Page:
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Saving for the future adds to general happiness

July has been designated ‘Savings Month’ by the Savings Institute of South Africa. This year the focus is firmly placed on engaging our country’s youth with a theme of “#crazywaystosave.”

At the launch of the July Savings Month 2019 campaign last week, SASI Chair Prem Govender pointed out that there is an urgent need to equip young people with the savings know-how that can directly impact their earning power, wealth creation abilities and happiness. “South Africa’s household saving rate has declined to -0.5% of GDP, while our household debt as a percentage of disposable income is currently 71.9% – meaning that for every rand earned, nearly three quarters is spent on debt”, she emphasised.

Govender further highlighted low levels of financial literacy as a reason behind South Africa’s low savings rate and growing credit addiction. “The young tend to save less and spend more. With 20 million people aged between 15 and 34, South Africa has a young population that are increasingly relying on credit. We can blame issues such as black tax, high unemployment, a rising tax burden and inflation – but we also must fundamentally stop living beyond our means and drive a savings culture to break the cycle of inter-generational debt.”

The #crazywaystosave campaign

The South African Savings Institute (SASI), with support from Absa and the IDC, will use July Savings Month 2019 to focus on driving awareness around how savings relates directly to happiness, as well as encouraging the development of vital entrepreneurial abilities that will allow young people to create business opportunities to sustain their financial independence.

According to Thami Cele, Head of Savings and Investments at Absa Retail and Business Banking, the ‘Crazy Ways to Save’ idea was born out of a need to engage the youth and approach savings differently to get better results. Cele highlighted ABSA Happiness Index research which has identified a direct correlation between savings and the levels of consumer happiness. “We have been studying the underlying factors that ‘make us save’ and the impact that saving can have on overall well-being and happiness.”

The ABSA research found that top factors that improve South Africans’ overall happiness include:

  • 92% – having confidence that my family is provided for
  • 92% – the ability to afford the necessities in life
  • 92% – leading a healthy life
  • 91% – saving for the future

“Simply stated, being financially prepared for the future, staying in control of their savings and being satisfied that their families are well provided for are the key drivers to happiness,” says Cele. “Ultimately, 45% of South Africans who are currently saving are significantly happier than their counterparts, whilst 71% of South Africans who claim to have 4 or more months’ salary saved are happier than their counterparts.”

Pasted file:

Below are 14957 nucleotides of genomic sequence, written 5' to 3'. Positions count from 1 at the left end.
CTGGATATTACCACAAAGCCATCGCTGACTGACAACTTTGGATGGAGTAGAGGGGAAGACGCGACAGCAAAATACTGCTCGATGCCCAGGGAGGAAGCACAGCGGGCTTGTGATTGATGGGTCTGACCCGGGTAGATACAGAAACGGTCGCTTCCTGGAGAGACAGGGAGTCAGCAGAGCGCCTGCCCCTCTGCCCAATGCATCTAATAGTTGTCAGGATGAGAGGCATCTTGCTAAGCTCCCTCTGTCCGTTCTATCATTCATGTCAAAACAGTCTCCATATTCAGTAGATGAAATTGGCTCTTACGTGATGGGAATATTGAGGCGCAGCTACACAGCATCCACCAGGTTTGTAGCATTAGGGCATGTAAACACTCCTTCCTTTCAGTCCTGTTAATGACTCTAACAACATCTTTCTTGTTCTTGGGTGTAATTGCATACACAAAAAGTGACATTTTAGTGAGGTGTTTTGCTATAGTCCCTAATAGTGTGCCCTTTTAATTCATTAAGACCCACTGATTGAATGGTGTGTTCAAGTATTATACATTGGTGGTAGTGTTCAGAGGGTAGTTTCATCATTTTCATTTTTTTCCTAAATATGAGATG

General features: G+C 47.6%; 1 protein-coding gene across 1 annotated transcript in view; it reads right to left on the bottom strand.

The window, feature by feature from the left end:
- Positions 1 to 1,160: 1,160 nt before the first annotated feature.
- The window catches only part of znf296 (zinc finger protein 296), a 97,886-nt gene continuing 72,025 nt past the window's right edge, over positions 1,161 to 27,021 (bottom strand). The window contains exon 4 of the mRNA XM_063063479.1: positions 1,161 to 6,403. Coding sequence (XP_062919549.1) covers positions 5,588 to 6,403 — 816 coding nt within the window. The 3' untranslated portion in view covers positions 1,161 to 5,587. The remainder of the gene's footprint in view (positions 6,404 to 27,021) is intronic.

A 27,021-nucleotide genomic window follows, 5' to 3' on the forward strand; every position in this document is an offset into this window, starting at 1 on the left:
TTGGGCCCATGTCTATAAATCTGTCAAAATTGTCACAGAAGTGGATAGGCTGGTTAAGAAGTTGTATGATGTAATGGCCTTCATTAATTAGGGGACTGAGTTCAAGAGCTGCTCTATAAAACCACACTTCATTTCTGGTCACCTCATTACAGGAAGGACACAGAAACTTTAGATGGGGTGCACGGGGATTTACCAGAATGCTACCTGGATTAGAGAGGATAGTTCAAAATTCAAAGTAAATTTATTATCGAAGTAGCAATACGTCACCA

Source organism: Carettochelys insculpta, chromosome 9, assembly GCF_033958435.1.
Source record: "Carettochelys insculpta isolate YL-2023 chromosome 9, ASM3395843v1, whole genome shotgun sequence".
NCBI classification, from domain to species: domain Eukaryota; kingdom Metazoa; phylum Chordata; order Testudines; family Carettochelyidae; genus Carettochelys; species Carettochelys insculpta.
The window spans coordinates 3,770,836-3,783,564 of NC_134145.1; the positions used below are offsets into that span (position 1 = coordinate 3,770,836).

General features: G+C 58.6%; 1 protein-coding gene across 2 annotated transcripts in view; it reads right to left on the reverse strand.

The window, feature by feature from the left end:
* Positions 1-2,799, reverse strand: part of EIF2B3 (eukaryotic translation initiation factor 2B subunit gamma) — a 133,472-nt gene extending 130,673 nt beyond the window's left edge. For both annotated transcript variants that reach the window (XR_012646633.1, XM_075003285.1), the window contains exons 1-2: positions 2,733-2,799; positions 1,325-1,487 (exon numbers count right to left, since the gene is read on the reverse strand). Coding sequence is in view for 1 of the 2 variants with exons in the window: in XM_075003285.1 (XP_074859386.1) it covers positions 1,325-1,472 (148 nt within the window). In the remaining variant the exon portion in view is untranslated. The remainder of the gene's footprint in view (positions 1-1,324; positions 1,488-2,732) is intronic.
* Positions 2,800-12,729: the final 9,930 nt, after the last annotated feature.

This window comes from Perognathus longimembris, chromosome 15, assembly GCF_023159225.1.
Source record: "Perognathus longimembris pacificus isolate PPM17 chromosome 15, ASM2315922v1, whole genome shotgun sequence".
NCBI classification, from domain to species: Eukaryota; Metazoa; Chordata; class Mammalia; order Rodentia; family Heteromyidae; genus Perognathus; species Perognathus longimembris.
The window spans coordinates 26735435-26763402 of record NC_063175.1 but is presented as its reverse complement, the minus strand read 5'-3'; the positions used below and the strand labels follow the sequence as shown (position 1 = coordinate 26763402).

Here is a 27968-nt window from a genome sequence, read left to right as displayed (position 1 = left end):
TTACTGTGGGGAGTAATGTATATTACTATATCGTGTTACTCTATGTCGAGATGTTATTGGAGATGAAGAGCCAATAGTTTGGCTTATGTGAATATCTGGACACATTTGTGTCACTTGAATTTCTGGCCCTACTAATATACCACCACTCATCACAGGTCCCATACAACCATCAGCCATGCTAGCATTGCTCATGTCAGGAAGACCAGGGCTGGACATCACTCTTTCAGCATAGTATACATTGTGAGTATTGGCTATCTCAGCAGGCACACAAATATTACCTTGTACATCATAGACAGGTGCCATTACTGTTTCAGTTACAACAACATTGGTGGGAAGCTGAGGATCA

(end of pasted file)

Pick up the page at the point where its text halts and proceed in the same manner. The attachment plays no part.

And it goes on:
“Saving when you’re already under financial pressure can often seem like an impossible task. While you may come up with many crazy ways to save money, from making your own laundry soap to stocking up on condiments at the fast food store to literally freezing your credit cards – the fundamental truth of compound interest is that money makes money and it’s vital to have a short, medium and long-term plan, to be educated about the tools you can use and to put your savings to work to ensure your financial stability and happiness”, Gerald Mwandiambira, SASI acting CEO, also mentioned.

Mwandiambira also recently mentioned that this year SASI will be aligning with the Financial Sector Conduct Authority’s (FSCA) Consumer Education Department (CED) which rolled out a Youth Financial Campaign in June. Workshops will be hosted at roadshows in Gauteng, the Eastern Cape and Mpumalanga to grow awareness on financial management and encourage better financial decision-making amongst our youth.

Although the emphasis is on the youth and savings this month, saving should be an attitude instilled in all. What role will you be playing in Savings Month?

Click here to download SASI’s “Saving step by step – advice from SASI experts and partners” – a good read for both you and your client.

The insurance industry plays a very important role in all four factors identified in the ABSA “happiness” survey. This is evidenced by the vast amount of savings reflected in ASISA’s regular updates, whether it is savings, or the massive amounts paid out under life and disability claims every year. Unfortunately there is still a huge imbalance in terms of the various income strata. This is where the challenge for all of us in the industry lies; to spread the happiness to all. Offering tax free investments or endowments to people who pay no tax is just one of many failures from the past which we need to address to regain the confidence of customers

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